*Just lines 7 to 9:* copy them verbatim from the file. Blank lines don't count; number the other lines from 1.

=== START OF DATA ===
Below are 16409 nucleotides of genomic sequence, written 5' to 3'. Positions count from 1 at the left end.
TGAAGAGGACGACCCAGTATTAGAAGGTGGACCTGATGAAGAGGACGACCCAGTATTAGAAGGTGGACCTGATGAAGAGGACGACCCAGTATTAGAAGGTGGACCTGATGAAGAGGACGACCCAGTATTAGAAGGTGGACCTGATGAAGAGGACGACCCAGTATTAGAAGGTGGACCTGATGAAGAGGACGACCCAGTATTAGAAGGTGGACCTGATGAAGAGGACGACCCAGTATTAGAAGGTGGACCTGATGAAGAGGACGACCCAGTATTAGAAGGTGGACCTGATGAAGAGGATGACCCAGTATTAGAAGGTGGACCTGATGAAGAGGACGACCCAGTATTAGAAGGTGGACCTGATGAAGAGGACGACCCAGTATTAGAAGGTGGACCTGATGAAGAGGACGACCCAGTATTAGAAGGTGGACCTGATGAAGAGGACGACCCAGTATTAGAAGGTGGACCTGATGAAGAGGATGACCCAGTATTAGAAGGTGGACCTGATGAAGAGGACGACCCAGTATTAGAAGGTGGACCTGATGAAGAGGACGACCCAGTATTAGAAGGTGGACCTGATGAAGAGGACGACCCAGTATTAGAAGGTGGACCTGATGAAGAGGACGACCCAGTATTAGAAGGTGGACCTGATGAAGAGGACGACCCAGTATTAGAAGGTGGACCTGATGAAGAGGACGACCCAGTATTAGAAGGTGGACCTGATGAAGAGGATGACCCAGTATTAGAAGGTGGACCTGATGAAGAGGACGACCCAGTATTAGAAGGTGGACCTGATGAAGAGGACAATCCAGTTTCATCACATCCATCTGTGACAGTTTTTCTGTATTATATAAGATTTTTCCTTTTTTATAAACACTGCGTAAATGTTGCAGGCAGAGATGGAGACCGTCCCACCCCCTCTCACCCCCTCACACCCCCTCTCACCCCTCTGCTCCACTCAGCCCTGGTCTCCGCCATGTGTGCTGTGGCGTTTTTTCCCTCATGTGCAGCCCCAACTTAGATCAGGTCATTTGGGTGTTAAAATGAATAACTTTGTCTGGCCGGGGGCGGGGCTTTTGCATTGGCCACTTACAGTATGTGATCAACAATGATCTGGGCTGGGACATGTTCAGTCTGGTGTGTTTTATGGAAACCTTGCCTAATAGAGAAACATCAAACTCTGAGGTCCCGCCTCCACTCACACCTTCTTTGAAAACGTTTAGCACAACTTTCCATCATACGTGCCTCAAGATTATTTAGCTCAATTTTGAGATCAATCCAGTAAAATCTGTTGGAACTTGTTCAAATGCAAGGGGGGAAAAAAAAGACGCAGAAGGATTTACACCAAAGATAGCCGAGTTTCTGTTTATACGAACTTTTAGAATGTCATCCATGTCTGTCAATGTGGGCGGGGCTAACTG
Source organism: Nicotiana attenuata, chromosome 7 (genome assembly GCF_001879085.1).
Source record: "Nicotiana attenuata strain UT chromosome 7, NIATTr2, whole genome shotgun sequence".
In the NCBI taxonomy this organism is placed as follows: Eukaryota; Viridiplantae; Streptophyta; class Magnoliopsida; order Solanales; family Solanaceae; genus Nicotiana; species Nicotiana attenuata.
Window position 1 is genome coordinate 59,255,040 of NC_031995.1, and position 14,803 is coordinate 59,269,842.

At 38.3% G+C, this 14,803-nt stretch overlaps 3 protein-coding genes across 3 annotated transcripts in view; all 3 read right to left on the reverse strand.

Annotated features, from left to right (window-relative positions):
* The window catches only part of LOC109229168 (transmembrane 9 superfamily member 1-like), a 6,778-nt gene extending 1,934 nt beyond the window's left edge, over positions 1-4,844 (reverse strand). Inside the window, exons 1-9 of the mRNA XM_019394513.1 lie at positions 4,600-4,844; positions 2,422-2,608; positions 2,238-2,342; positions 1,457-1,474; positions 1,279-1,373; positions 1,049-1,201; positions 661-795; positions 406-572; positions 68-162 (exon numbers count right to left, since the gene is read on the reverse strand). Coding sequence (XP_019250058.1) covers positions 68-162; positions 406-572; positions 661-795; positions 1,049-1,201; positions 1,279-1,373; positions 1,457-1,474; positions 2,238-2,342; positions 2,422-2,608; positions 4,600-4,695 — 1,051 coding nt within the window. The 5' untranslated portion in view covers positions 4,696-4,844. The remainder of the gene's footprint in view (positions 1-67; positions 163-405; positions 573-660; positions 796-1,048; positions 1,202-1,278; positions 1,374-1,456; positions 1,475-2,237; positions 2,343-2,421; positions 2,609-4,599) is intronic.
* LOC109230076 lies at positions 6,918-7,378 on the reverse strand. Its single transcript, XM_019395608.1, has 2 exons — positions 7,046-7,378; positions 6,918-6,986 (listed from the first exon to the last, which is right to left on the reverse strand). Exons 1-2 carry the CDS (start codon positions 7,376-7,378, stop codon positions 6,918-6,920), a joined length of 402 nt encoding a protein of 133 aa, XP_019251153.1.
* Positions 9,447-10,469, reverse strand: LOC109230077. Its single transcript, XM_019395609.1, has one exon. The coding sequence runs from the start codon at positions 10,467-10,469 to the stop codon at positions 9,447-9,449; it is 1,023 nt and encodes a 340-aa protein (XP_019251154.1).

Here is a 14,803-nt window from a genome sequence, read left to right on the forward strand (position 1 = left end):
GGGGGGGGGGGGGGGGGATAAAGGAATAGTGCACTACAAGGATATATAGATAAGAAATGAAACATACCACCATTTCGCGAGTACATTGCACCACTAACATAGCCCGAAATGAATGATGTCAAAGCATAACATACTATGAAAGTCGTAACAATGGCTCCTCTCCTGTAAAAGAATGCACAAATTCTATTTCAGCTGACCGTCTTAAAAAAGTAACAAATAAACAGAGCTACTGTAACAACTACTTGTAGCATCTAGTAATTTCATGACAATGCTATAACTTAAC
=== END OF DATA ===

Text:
At 38.3% G+C, this 14,803-nt stretch overlaps 3 protein-coding genes across 3 annotated transcripts in view; all 3 read right to left on the reverse strand.

Annotated features, from left to right (window-relative positions):
* The window catches only part of LOC109229168 (transmembrane 9 superfamily member 1-like), a 6,778-nt gene extending 1,934 nt beyond the window's left edge, over positions 1-4,844 (reverse strand). Inside the window, exons 1-9 of the mRNA XM_019394513.1 lie at positions 4,600-4,844; positions 2,422-2,608; positions 2,238-2,342; positions 1,457-1,474; positions 1,279-1,373; positions 1,049-1,201; positions 661-795; positions 406-572; positions 68-162 (exon numbers count right to left, since the gene is read on the reverse strand). Coding sequence (XP_019250058.1) covers positions 68-162; positions 406-572; positions 661-795; positions 1,049-1,201; positions 1,279-1,373; positions 1,457-1,474; positions 2,238-2,342; positions 2,422-2,608; positions 4,600-4,695 — 1,051 coding nt within the window. The 5' untranslated portion in view covers positions 4,696-4,844. The remainder of the gene's footprint in view (positions 1-67; positions 163-405; positions 573-660; positions 796-1,048; positions 1,202-1,278; positions 1,374-1,456; positions 1,475-2,237; positions 2,343-2,421; positions 2,609-4,599) is intronic.